Private technical institution body blames faulty policy for vacant seats; govt rebukes
As a result of “faulty” admission policy of the Himachal Pradesh government, there is a shortage of students in almost all technical institutes - both government and private.punjab Updated: Jan 18, 2014 18:12 IST
As a result of “faulty” admission policy of the Himachal Pradesh government, there is a shortage of students in almost all technical institutes - both government and private.
General secretary of the Himachal Pradesh Private Technical Institution Association (HPPTIA) NR Chaudhary said: “There are five government and 21 private polytechnic institutes; two government and 15 private engineering colleges; and as many as 11 private universities for technical education in the state, but due to faulty admission policy of the government almost all the institutes are facing shortage of students.”
While speaking to Hindustan Times, Chaudhary also lashed out at the fixed attitude of the technical education board officials and the bureaucracy. “Thousands of Himachali students are seeking admission in neighbouring states, while the engineering institutes here are facing a hard time owing to non-availability of students, who are a major source of finance required to maintain and run the institutes,” said Chaudhary.
“Notwithstanding the lengthy admission process and unrealistic conditions for appearing in the Polytechnic Admission Test (PAT) and the Joint Entrance Examination (main) for admission in a technical institute in the state, most of the students of the state prefer joining engineering institutes in neighbouring states, where there are no such hassles,” he added.
“The technical board and universities are charging heavily for prospectus, sometime Rs 650, while the cost of printing of the prospectus is not more than Rs 20. The technical board and universities are earning crores by selling prospectus every year,” claimed Chaudhary.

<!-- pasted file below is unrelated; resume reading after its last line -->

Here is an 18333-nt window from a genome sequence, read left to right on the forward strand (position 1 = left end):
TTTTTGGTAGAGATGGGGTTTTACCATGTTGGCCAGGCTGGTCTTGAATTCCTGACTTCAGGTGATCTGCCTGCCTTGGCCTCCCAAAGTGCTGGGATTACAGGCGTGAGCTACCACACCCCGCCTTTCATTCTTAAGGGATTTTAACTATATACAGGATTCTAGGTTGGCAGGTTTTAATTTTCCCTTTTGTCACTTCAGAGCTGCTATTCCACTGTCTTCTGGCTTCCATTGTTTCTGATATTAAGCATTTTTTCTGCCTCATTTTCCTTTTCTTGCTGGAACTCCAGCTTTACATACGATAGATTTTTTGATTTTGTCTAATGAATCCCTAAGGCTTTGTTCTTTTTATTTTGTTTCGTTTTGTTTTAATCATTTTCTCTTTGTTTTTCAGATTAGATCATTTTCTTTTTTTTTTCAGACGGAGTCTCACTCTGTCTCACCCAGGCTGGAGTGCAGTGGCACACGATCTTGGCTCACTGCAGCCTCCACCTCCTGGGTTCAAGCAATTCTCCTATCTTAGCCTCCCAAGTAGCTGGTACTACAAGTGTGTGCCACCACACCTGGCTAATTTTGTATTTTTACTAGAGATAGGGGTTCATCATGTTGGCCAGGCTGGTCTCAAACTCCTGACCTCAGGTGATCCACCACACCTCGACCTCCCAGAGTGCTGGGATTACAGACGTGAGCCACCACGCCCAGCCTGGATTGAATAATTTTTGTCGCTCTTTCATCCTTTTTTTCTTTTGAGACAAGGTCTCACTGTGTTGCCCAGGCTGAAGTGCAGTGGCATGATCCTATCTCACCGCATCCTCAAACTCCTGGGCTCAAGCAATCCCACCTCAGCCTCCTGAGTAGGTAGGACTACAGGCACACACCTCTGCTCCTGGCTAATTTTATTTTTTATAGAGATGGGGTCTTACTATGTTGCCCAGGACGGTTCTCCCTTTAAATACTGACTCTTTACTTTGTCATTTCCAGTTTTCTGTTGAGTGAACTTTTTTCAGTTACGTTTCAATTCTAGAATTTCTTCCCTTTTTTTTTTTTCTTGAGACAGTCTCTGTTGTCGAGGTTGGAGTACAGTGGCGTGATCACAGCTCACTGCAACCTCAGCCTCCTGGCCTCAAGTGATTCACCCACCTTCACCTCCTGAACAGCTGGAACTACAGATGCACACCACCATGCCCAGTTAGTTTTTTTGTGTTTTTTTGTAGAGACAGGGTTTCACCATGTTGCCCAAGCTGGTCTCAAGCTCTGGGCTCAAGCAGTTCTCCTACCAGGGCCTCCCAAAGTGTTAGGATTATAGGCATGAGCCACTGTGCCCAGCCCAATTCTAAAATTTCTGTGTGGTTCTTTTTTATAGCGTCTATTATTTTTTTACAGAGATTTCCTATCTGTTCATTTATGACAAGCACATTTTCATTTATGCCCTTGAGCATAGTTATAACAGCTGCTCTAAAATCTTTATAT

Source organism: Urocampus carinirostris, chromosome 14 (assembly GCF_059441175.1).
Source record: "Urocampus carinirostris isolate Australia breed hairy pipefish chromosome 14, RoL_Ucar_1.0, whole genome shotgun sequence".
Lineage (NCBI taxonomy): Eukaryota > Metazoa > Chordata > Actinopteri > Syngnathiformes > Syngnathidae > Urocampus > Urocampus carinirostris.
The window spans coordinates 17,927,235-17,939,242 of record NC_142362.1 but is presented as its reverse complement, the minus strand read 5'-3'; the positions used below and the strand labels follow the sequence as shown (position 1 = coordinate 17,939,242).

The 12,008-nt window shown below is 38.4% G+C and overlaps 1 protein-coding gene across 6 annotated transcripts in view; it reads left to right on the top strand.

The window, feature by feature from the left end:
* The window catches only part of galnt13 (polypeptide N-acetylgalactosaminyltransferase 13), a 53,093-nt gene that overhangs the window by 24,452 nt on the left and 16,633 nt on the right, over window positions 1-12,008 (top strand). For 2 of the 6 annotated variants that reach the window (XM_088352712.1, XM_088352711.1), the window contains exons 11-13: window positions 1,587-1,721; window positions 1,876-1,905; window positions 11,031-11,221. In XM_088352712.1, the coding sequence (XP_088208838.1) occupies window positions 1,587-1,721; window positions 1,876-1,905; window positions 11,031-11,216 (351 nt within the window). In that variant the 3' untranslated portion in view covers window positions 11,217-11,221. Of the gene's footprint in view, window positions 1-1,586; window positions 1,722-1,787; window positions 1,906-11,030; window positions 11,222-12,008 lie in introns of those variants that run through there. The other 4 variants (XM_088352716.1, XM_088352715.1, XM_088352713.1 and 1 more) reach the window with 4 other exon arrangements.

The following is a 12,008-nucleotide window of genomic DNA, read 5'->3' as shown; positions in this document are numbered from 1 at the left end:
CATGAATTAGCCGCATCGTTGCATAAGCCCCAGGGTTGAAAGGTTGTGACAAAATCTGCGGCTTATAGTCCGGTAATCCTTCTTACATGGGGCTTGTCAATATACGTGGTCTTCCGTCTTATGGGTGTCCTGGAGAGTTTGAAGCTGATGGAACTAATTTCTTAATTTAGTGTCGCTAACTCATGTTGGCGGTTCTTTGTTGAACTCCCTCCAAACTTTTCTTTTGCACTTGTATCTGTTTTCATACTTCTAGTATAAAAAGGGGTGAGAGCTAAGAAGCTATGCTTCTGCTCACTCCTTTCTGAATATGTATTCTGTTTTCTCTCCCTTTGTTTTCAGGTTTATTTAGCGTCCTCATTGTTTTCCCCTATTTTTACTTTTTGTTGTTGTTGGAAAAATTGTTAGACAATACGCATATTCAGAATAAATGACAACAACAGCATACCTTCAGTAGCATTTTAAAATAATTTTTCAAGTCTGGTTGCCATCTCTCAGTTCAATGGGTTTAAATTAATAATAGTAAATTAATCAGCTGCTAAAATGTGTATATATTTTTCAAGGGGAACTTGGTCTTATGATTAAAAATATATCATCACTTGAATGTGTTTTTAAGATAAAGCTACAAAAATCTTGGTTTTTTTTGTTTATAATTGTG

“On the basis of percentage of marks obtained in the entrance examination, students are called to attend councelling. The whole process requires a lot of time and money,” he said.
“At first the board and the universities fix qualifying percentage, but relax the criterion when they fail to find eligible candidates to fill the seats. However, the decision to relax the percentage criterion happens so late, by the time students take admission outside the state. They can't risk their career after all,” Chaudhary claimed.
He alleged that the government and the technical board and the bureaucracy knew it all, but turn a blind eye to the issue every year.
“The government must realise that the people with low income can afford technical education of their children only when it's available in their native place, otherwise the students will be deprived of the technical education,” he said.
“Relaxing the entrance test criteria will be in great interest of the students seeking technical education. If it does not happen, the private technical institute owners will move the court,” he warned.
However, rejecting Chaudhary's claims outright, director of technical education Rajeshwar Goel said: “Only 5% seats are vacant in government technical institutes, as some students who got admission in polytechnics also qualified in degree courses and shifted to engineering colleges. Also, in some cases, some students change their course stream.
He further said the state was following norms set by various regularity authorities for admission, including the All India Council for Technical Education (AICTE) and the apex court's guidelines, to maintain the quality of technical education.
Chaudhary contend: “In diploma courses there are 10,700 seats, including private and government institutes; but, only 4,038 seats could be filled. “There are 7,980 seats in degree courses; while seats in the government colleges are filled, only 2,629 students could be admitted in the private colleges,” he added.
Chaudhary said due to faulty admission process nearly 12,000 students in academic session 2013-14, both diploma and degree courses, sought admission in neighbouring states, which were also following the AICTE norms.